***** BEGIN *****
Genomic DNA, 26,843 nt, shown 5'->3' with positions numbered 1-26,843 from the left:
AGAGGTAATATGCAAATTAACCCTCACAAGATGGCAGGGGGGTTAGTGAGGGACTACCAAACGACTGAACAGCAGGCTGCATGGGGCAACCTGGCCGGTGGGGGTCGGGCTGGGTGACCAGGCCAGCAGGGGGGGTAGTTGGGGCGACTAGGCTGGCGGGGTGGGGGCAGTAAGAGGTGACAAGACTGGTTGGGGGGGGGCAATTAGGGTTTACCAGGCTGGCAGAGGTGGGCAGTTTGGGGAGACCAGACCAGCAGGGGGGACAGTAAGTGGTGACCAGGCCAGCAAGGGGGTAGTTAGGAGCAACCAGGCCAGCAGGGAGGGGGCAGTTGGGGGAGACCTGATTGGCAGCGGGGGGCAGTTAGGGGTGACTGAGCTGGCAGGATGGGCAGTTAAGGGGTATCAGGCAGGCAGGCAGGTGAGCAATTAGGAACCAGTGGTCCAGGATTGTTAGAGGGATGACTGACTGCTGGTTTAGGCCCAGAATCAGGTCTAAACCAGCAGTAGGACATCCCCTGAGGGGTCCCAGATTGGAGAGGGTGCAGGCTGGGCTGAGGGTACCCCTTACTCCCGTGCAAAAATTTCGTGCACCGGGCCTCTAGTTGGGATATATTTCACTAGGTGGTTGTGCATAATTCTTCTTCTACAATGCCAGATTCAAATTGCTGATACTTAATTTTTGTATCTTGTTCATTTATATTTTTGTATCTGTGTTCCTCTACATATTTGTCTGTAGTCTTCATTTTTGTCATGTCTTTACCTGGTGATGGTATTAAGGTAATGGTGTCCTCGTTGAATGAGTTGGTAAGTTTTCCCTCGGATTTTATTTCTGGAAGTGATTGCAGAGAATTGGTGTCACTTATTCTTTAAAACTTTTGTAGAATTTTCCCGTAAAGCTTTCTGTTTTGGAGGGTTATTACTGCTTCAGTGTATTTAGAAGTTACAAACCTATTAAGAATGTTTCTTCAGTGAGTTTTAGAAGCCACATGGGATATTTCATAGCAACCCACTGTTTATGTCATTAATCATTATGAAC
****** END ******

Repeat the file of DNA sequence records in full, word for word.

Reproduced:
Genomic DNA, 26,843 nt, shown 5'->3' with positions numbered 1-26,843 from the left:
AGAGGTAATATGCAAATTAACCCTCACAAGATGGCAGGGGGGTTAGTGAGGGACTACCAAACGACTGAACAGCAGGCTGCATGGGGCAACCTGGCCGGTGGGGGTCGGGCTGGGTGACCAGGCCAGCAGGGGGGGTAGTTGGGGCGACTAGGCTGGCGGGGTGGGGGCAGTAAGAGGTGACAAGACTGGTTGGGGGGGGGCAATTAGGGTTTACCAGGCTGGCAGAGGTGGGCAGTTTGGGGAGACCAGACCAGCAGGGGGGACAGTAAGTGGTGACCAGGCCAGCAAGGGGGTAGTTAGGAGCAACCAGGCCAGCAGGGAGGGGGCAGTTGGGGGAGACCTGATTGGCAGCGGGGGGCAGTTAGGGGTGACTGAGCTGGCAGGATGGGCAGTTAAGGGGTATCAGGCAGGCAGGCAGGTGAGCAATTAGGAACCAGTGGTCCAGGATTGTTAGAGGGATGACTGACTGCTGGTTTAGGCCCAGAATCAGGTCTAAACCAGCAGTAGGACATCCCCTGAGGGGTCCCAGATTGGAGAGGGTGCAGGCTGGGCTGAGGGTACCCCTTACTCCCGTGCAAAAATTTCGTGCACCGGGCCTCTAGTTGGGATATATTTCACTAGGTGGTTGTGCATAATTCTTCTTCTACAATGCCAGATTCAAATTGCTGATACTTAATTTTTGTATCTTGTTCATTTATATTTTTGTATCTGTGTTCCTCTACATATTTGTCTGTAGTCTTCATTTTTGTCATGTCTTTACCTGGTGATGGTATTAAGGTAATGGTGTCCTCGTTGAATGAGTTGGTAAGTTTTCCCTCGGATTTTATTTCTGGAAGTGATTGCAGAGAATTGGTGTCACTTATTCTTTAAAACTTTTGTAGAATTTTCCCGTAAAGCTTTCTGTTTTGGAGGGTTATTACTGCTTCAGTGTATTTAGAAGTTACAAACCTATTAAGAATGTTTCTTCAGTGAGTTTTAGAAGCCACATGGGATATTTCATAGCAACCCACTGTTTATGTCATTAATCATTATGAAC